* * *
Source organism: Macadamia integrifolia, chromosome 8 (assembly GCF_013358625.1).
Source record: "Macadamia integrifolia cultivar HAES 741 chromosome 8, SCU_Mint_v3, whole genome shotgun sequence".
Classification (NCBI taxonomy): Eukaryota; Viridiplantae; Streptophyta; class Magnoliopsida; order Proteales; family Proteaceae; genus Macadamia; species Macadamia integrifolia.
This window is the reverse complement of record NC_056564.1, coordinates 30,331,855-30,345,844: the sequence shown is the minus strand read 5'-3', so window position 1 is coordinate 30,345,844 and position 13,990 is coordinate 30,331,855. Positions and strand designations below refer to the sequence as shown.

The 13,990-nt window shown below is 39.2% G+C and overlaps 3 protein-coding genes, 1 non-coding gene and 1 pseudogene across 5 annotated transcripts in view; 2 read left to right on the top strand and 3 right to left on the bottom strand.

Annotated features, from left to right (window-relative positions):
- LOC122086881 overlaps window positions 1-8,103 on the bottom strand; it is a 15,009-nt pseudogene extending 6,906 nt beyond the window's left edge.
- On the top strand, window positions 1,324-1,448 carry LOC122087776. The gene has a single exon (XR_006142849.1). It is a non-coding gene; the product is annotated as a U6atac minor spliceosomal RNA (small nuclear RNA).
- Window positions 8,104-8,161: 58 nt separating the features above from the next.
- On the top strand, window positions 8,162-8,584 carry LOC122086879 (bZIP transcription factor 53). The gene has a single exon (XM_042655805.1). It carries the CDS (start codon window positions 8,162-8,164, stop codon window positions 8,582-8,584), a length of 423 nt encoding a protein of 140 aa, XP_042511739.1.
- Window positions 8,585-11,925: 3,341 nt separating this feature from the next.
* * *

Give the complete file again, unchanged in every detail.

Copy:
Source organism: Macadamia integrifolia, chromosome 8 (assembly GCF_013358625.1).
Source record: "Macadamia integrifolia cultivar HAES 741 chromosome 8, SCU_Mint_v3, whole genome shotgun sequence".
Classification (NCBI taxonomy): Eukaryota; Viridiplantae; Streptophyta; class Magnoliopsida; order Proteales; family Proteaceae; genus Macadamia; species Macadamia integrifolia.
This window is the reverse complement of record NC_056564.1, coordinates 30,331,855-30,345,844: the sequence shown is the minus strand read 5'-3', so window position 1 is coordinate 30,345,844 and position 13,990 is coordinate 30,331,855. Positions and strand designations below refer to the sequence as shown.

The 13,990-nt window shown below is 39.2% G+C and overlaps 3 protein-coding genes, 1 non-coding gene and 1 pseudogene across 5 annotated transcripts in view; 2 read left to right on the top strand and 3 right to left on the bottom strand.

Annotated features, from left to right (window-relative positions):
- LOC122086881 overlaps window positions 1-8,103 on the bottom strand; it is a 15,009-nt pseudogene extending 6,906 nt beyond the window's left edge.
- On the top strand, window positions 1,324-1,448 carry LOC122087776. The gene has a single exon (XR_006142849.1). It is a non-coding gene; the product is annotated as a U6atac minor spliceosomal RNA (small nuclear RNA).
- Window positions 8,104-8,161: 58 nt separating the features above from the next.
- On the top strand, window positions 8,162-8,584 carry LOC122086879 (bZIP transcription factor 53). The gene has a single exon (XM_042655805.1). It carries the CDS (start codon window positions 8,162-8,164, stop codon window positions 8,582-8,584), a length of 423 nt encoding a protein of 140 aa, XP_042511739.1.
- Window positions 8,585-11,925: 3,341 nt separating this feature from the next.